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French Mothers’ Milk Deficient in DHA Contains Phospholipid Species of Potential Interest for Infant Development

Garcia, Cyrielle*; Millet, Véronique; Coste, Thierry Charles*; Mimoun, Myriam*; Ridet, Audrey*; Antona, Claudine*; Simeoni, Umberto; Armand, Martine*

Journal of Pediatric Gastroenterology and Nutrition: August 2011 - Volume 53 - Issue 2 - p 206–212
doi: 10.1097/MPG.0b013e318216f1d0
Original Articles: Hepatologyand Nutrition

Objectives: An insufficient human milk docosahexaenoic acid (DHA) level was reported worldwide, which leads to the question of the sufficiency of the DHA supply for infant development in the French Mediterranean area. Also, among milk lipids, phospholipids may be of high potential interest for infant brain development, being a specific vector of DHA and providing plasmalogens. We aimed to estimate the consumption of such milk compounds by preterm and term infants.

Materials and Methods: Milk samples from 22 lactating French women living in a port city, Marseille, were collected in a neonatology department from a single full-breast expression using an electric pump. Amounts of triglycerides, total phospholipids and plasmalogens, and fatty acid profile were determined by gas chromatography, and cholesterol by enzymatic assay.

Results: Depending on the infant dietary guidelines we referred to, 46% or 82% of milk samples were below the recommended DHA level (0.4% or 0.7%), and a majority exhibited high linoleic acid/α-linolenic acid and n-6/n-3 ratios, probably resulting from high linoleic acid together with low fish and seafood products consumption. DHA carried by phospholipids in a majority of specimens met the requirements for brain development for term but not for premature infants. Milk plasmalogen levels ranged from 3.4 to 39.2 mg/L.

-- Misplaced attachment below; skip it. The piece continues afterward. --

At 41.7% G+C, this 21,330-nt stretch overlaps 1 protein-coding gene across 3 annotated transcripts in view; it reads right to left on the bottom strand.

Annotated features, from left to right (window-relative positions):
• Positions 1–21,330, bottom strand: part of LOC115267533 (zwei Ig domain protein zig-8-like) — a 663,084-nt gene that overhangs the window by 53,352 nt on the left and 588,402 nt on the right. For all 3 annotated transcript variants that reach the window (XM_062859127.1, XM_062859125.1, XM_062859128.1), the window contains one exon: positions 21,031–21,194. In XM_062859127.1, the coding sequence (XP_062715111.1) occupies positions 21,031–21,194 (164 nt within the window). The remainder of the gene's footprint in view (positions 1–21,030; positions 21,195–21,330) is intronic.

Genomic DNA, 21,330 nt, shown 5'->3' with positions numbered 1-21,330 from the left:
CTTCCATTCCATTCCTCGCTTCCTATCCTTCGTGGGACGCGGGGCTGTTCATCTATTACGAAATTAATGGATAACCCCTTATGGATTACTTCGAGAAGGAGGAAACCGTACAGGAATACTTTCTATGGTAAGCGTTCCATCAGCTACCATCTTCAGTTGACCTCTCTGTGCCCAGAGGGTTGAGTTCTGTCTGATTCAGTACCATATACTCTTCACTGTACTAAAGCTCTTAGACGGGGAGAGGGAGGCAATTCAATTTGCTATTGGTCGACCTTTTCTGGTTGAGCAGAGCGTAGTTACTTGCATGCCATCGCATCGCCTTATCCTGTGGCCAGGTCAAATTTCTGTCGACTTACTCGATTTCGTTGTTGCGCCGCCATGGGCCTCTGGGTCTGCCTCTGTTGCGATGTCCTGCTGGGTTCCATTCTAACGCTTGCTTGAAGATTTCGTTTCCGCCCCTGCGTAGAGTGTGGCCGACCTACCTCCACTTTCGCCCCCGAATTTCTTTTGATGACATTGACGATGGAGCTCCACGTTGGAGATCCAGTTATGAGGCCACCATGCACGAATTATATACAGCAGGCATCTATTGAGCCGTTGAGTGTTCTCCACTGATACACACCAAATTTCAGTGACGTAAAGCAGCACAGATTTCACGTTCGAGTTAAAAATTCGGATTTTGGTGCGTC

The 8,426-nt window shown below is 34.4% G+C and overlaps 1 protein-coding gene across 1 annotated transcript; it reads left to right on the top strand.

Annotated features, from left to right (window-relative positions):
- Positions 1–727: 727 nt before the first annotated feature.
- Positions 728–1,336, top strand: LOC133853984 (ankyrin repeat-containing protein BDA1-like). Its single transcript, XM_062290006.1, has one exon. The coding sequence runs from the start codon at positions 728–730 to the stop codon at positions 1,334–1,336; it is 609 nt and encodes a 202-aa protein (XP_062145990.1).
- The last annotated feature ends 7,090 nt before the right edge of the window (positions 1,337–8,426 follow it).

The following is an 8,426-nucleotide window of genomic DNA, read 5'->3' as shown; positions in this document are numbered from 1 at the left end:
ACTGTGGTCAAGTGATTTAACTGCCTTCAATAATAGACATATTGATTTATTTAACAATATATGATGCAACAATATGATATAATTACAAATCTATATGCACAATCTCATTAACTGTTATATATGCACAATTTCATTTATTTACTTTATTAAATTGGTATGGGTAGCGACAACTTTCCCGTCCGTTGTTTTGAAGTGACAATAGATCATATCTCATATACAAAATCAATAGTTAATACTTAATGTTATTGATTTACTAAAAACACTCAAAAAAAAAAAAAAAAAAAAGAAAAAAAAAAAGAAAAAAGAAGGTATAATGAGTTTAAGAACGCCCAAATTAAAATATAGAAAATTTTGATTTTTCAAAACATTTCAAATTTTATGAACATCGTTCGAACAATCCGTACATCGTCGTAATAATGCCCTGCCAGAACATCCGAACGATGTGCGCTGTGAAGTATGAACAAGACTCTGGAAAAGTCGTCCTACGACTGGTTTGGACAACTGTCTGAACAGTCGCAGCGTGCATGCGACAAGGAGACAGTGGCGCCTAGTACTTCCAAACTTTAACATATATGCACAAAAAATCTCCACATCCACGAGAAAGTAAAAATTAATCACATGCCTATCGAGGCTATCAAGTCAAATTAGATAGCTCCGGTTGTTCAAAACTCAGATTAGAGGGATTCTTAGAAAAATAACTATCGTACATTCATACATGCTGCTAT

Conclusions: Our results support the recommendation of DHA supplementation to French mothers living in a Mediterranean port city, and of decreased linoleic acid intake, to reach optimal milk composition for infant health. DHA-containing phospholipids including plasmalogen species may represent important bioactive human milk compounds.

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*INSERM, U476 “Nutrition Humaine et Lipides,” Marseille, F-13385 France, INRA, UMR1260, “Nutriments Lipidiques et Prévention des Maladies Métaboliques,” Marseille, F-13385 France, Université de la Méditerranée Aix-Marseille 2, Faculté de Médecine, IPHM-IFR 125, Marseille, F-13385 France

Division of Neonatology, Hôpital de la Conception, AP-HM, Marseille, France.

Address correspondence and reprint request to Martine Armand, PhD, INSERM Research Scientist, UMR INSERM Unité 476/INRA 1260/Université de la Méditerranée, Faculté de Médecine de la Timone, 27 Boulevard Jean Moulin, F-13385 Marseille cedex 05, France (e-mail:

Received 28 June, 2010

Accepted 21 February, 2011

This work was supported by a grant from the Institut Benjamin Delessert (M.A.), the Conseil Régional Provence-Alpes-Côte d’Azur and Application Santé des Lipides, A.S.L. (thesis of C.G.).

The authors report no conflicts of interest.

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Copyright 2011 by ESPGHAN and NASPGHAN